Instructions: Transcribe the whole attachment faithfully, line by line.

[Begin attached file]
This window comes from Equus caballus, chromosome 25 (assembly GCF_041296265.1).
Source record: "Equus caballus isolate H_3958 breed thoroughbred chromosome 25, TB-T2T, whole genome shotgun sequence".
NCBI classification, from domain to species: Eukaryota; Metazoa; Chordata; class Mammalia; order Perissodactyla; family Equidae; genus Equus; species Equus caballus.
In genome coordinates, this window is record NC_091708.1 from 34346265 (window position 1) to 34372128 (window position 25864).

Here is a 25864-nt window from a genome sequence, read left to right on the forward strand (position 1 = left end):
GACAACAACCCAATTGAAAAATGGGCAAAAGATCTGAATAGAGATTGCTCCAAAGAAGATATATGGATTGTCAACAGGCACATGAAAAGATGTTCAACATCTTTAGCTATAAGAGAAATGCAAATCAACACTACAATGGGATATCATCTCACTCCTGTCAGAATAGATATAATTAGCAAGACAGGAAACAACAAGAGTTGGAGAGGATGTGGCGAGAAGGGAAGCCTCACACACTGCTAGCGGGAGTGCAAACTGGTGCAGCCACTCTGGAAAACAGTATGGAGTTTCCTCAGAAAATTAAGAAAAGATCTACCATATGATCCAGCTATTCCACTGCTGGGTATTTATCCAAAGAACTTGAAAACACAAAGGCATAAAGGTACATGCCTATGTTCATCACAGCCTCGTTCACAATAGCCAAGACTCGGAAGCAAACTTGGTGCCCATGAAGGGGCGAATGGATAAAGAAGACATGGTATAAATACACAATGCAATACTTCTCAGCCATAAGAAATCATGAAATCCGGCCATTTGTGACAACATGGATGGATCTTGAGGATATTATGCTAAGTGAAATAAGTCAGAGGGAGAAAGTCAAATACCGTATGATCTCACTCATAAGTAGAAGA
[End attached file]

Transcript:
This window comes from Equus caballus, chromosome 25 (assembly GCF_041296265.1).
Source record: "Equus caballus isolate H_3958 breed thoroughbred chromosome 25, TB-T2T, whole genome shotgun sequence".
NCBI classification, from domain to species: Eukaryota; Metazoa; Chordata; class Mammalia; order Perissodactyla; family Equidae; genus Equus; species Equus caballus.
In genome coordinates, this window is record NC_091708.1 from 34346265 (window position 1) to 34372128 (window position 25864).

Here is a 25864-nt window from a genome sequence, read left to right on the forward strand (position 1 = left end):
GACAACAACCCAATTGAAAAATGGGCAAAAGATCTGAATAGAGATTGCTCCAAAGAAGATATATGGATTGTCAACAGGCACATGAAAAGATGTTCAACATCTTTAGCTATAAGAGAAATGCAAATCAACACTACAATGGGATATCATCTCACTCCTGTCAGAATAGATATAATTAGCAAGACAGGAAACAACAAGAGTTGGAGAGGATGTGGCGAGAAGGGAAGCCTCACACACTGCTAGCGGGAGTGCAAACTGGTGCAGCCACTCTGGAAAACAGTATGGAGTTTCCTCAGAAAATTAAGAAAAGATCTACCATATGATCCAGCTATTCCACTGCTGGGTATTTATCCAAAGAACTTGAAAACACAAAGGCATAAAGGTACATGCCTATGTTCATCACAGCCTCGTTCACAATAGCCAAGACTCGGAAGCAAACTTGGTGCCCATGAAGGGGCGAATGGATAAAGAAGACATGGTATAAATACACAATGCAATACTTCTCAGCCATAAGAAATCATGAAATCCGGCCATTTGTGACAACATGGATGGATCTTGAGGATATTATGCTAAGTGAAATAAGTCAGAGGGAGAAAGTCAAATACCGTATGATCTCACTCATAAGTAGAAGA